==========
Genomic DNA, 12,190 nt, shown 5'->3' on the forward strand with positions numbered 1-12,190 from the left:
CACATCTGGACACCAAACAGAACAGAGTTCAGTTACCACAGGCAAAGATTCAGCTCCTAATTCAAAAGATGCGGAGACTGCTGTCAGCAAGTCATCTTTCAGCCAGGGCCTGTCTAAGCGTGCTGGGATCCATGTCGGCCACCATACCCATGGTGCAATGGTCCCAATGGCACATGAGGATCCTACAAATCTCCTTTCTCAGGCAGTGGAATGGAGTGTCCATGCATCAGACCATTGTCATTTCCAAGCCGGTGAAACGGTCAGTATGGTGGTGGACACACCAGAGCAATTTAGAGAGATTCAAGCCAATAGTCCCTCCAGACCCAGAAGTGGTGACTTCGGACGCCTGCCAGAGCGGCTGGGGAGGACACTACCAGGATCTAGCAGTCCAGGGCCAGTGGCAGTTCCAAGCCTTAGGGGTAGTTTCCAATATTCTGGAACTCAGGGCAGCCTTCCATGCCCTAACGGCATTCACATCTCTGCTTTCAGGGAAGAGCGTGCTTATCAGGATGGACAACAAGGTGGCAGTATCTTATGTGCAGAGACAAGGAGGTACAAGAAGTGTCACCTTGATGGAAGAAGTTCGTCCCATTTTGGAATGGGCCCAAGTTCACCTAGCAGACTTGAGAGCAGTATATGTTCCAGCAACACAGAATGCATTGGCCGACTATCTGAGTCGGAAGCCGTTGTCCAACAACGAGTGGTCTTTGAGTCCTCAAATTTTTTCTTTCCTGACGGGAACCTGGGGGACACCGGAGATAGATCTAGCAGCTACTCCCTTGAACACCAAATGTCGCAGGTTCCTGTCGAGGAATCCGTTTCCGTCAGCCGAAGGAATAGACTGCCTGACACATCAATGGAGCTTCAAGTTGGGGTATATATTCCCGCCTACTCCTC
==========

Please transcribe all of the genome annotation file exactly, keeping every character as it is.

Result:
Genomic DNA, 12,190 nt, shown 5'->3' on the forward strand with positions numbered 1-12,190 from the left:
CACATCTGGACACCAAACAGAACAGAGTTCAGTTACCACAGGCAAAGATTCAGCTCCTAATTCAAAAGATGCGGAGACTGCTGTCAGCAAGTCATCTTTCAGCCAGGGCCTGTCTAAGCGTGCTGGGATCCATGTCGGCCACCATACCCATGGTGCAATGGTCCCAATGGCACATGAGGATCCTACAAATCTCCTTTCTCAGGCAGTGGAATGGAGTGTCCATGCATCAGACCATTGTCATTTCCAAGCCGGTGAAACGGTCAGTATGGTGGTGGACACACCAGAGCAATTTAGAGAGATTCAAGCCAATAGTCCCTCCAGACCCAGAAGTGGTGACTTCGGACGCCTGCCAGAGCGGCTGGGGAGGACACTACCAGGATCTAGCAGTCCAGGGCCAGTGGCAGTTCCAAGCCTTAGGGGTAGTTTCCAATATTCTGGAACTCAGGGCAGCCTTCCATGCCCTAACGGCATTCACATCTCTGCTTTCAGGGAAGAGCGTGCTTATCAGGATGGACAACAAGGTGGCAGTATCTTATGTGCAGAGACAAGGAGGTACAAGAAGTGTCACCTTGATGGAAGAAGTTCGTCCCATTTTGGAATGGGCCCAAGTTCACCTAGCAGACTTGAGAGCAGTATATGTTCCAGCAACACAGAATGCATTGGCCGACTATCTGAGTCGGAAGCCGTTGTCCAACAACGAGTGGTCTTTGAGTCCTCAAATTTTTTCTTTCCTGACGGGAACCTGGGGGACACCGGAGATAGATCTAGCAGCTACTCCCTTGAACACCAAATGTCGCAGGTTCCTGTCGAGGAATCCGTTTCCGTCAGCCGAAGGAATAGACTGCCTGACACATCAATGGAGCTTCAAGTTGGGGTATATATTCCCGCCTACTCCTC